About Us


St Mary and St John is a vibrant, diverse community in the heart of East Oxford on the Cowley Road. The worship is in the liberal catholic anglican tradition, having a strong liturgical and musical tradition, as well as a relaxed and welcoming atmosphere.

Founded in 1875, St Mary and St John began as part of the heady days of the Oxford movement, and with it reclaimed Sacramental Liturgy, offered retreats and spiritual formation to clergy and laity alike, and reached out – through slum-priests and laity – to support the poor and destitute in East Oxford as well as far-off lands.

Through liturgy, music and the sacraments, through ecological activities based around our Churchyard, and via proactive engagement in the community, St Mary and St John still seeks to unlock authentic spiritual community, and to gather together a people of prayer and sincerity. None being perfect, all can and do contribute.

St Mary and St John offers morning and evening services on Sundays, as well as a range of services through the week. During Lent, special Lenten groups provide opportunities to learn something new. These and other activities are on our calendar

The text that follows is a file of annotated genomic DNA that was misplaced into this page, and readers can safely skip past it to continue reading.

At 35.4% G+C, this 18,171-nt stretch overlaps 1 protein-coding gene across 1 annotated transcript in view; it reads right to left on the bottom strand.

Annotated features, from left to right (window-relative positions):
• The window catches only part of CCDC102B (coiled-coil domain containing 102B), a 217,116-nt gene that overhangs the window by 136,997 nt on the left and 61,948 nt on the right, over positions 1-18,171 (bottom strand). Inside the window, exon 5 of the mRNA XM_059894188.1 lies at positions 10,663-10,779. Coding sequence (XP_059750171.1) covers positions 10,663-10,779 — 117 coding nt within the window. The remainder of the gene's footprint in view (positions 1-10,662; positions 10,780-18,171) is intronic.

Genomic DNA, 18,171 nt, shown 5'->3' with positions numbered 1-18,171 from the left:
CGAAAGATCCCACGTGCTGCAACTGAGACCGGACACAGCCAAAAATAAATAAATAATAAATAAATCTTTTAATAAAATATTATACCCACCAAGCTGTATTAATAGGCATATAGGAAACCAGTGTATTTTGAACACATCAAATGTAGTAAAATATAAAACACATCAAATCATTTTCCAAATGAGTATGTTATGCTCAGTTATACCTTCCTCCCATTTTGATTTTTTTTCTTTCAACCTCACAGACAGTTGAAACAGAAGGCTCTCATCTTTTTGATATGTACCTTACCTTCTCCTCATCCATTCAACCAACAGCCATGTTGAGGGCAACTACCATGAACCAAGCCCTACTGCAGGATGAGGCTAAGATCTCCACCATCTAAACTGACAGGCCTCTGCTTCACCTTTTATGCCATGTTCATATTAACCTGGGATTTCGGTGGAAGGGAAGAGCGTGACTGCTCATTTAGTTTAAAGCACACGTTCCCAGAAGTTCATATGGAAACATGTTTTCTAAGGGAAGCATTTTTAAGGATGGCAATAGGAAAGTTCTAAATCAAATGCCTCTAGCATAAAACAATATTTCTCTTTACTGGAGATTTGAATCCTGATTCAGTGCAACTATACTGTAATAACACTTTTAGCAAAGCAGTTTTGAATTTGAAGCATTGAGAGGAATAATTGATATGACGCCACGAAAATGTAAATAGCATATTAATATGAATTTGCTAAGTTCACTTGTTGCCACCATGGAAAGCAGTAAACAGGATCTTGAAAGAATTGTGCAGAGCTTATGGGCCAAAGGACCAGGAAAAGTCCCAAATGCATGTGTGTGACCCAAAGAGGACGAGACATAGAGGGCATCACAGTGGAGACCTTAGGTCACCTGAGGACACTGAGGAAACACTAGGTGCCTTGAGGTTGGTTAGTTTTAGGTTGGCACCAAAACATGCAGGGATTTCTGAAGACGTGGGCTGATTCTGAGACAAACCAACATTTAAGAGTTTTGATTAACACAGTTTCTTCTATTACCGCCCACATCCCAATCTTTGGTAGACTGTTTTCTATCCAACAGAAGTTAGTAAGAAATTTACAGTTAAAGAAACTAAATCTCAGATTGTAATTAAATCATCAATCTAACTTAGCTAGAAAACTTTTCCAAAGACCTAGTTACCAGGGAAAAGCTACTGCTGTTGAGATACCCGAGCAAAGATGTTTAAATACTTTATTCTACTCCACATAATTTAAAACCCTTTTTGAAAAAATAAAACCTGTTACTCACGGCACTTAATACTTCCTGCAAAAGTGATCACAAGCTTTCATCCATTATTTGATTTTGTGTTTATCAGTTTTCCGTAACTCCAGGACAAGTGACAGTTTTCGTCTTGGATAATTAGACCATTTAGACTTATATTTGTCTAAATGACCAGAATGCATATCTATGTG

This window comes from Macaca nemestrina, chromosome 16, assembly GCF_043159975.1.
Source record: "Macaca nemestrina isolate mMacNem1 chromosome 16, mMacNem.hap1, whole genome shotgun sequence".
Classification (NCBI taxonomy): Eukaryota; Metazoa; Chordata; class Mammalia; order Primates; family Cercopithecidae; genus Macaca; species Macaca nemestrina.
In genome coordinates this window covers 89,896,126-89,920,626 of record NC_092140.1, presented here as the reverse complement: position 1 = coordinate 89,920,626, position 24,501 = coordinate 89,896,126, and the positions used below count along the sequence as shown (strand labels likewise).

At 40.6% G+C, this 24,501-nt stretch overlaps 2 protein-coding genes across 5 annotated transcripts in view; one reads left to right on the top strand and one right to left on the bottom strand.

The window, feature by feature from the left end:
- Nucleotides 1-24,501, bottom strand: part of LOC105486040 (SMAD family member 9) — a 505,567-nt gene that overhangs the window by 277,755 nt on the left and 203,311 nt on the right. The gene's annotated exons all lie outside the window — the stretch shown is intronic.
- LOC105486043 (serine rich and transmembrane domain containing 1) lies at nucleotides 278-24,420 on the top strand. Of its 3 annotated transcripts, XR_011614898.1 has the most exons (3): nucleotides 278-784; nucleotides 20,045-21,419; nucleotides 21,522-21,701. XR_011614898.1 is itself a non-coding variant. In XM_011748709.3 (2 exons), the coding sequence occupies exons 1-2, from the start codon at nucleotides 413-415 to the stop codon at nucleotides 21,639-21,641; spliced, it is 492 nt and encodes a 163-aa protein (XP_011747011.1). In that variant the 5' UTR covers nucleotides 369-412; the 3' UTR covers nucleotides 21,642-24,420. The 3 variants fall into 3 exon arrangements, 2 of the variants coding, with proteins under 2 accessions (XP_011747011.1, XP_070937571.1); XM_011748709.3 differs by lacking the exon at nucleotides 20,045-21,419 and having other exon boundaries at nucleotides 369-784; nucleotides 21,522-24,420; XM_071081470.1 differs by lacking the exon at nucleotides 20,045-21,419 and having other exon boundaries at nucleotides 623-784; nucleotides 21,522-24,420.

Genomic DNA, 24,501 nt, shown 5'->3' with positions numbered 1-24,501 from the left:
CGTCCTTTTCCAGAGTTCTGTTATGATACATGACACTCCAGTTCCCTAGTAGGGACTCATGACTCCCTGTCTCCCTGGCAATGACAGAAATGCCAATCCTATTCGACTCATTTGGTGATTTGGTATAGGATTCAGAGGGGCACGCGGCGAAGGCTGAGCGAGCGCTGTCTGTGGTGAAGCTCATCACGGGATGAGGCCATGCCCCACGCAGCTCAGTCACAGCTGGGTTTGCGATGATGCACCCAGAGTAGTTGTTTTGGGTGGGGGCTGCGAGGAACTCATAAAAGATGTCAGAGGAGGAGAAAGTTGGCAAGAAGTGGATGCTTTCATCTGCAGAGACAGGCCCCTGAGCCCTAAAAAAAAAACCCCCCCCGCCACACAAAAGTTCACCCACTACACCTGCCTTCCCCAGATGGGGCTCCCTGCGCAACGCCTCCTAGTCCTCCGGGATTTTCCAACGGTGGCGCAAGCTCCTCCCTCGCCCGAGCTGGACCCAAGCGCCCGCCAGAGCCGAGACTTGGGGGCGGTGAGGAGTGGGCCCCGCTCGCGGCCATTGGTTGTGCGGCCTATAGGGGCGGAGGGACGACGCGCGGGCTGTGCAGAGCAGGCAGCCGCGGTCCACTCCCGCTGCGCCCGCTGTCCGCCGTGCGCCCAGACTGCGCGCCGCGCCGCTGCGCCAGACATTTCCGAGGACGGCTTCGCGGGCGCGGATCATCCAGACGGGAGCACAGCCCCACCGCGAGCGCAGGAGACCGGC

At present we have a vacancy, and will shortly be advertising for a new incumbent. In the meantime the ministry and leadership team consist of: Rev’d Sabina Alkire, Licensed Lay Ministers Janet Proudman and Petronella Spivey, Shei Crowther (in training for ordination) and the Churchwardens Rosy Hancock and Ruth Rundle.

St Mary and St John is one of three churches in the parish of Cowley St John. The other churches in the parish are St Alban the Martyr, a small quiet child-friendly church on the corner of Charles Street and Catherine Street in East Oxford, and a medieval chapel, Bartlemas Chapel, which is the site of occasional services.

Pamphlets are available from the Churchyard website that provide further information on the church building as well as on the East window.

Photograph, Copyright James Yardley and licensed for reuse under the Creative Commons Licence Photograph: Copyright James Yardley and licensed for reuse under the Creative Commons Licence

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